Habitat Restoration

Propagation, mapping and re-introducing in Big Branch Marsh National Wildlife Refuge

The wet pine savanna and seepage slope habitats of Big Branch Marsh National Wildlife Refuge in Louisiana provide important ecological functions that include a nutrient-poor subsurface water flow, diverse herbaceous understory, nesting habitat and resources for many species such as Red-cockaded woodpeckers, Henslow sparrows and Brown headed nuthatches.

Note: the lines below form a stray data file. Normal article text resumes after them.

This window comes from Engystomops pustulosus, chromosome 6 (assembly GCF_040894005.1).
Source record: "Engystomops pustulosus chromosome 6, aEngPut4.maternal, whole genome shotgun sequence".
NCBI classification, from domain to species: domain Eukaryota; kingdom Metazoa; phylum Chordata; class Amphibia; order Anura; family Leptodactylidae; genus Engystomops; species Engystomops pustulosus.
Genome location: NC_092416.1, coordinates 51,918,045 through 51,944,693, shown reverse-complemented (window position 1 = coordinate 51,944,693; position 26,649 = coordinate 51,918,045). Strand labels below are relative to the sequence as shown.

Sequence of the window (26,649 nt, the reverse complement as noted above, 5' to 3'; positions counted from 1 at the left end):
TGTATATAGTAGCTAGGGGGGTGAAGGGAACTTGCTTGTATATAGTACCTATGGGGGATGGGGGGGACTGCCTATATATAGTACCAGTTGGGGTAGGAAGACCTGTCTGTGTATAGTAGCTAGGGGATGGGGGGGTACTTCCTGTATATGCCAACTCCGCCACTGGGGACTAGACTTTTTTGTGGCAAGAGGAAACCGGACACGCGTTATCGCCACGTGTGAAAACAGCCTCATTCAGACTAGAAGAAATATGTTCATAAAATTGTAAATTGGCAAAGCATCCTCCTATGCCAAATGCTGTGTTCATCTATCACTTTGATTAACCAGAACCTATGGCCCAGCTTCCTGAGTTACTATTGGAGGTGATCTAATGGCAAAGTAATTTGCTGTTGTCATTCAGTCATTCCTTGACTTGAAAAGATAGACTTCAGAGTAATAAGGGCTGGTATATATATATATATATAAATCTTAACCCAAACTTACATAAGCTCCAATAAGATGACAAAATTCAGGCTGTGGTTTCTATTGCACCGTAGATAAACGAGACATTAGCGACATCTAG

The Garden, through support from the U.S. Fish and Wildlife Service, has been involved in wet prairie and seepage slope restoration. Specifically, the Garden has identified plant populations of Sarracenia alata most in need of conservation management. Working with the USFWS, restoration efforts of longleaf pine savanna were enhanced through careful habitat mapping (GIS) and subsequent population augmentation of Sarracenia alata into appropriate ecotones. Sarracenia alata seeds, among other species, were collected from Big Branch Marsh and grown at the Garden. Many thousands of seedlings were grown and planted into suitable and stable habitats. Subsequent success of outplanted individuals is being assessed annually by Garden staff.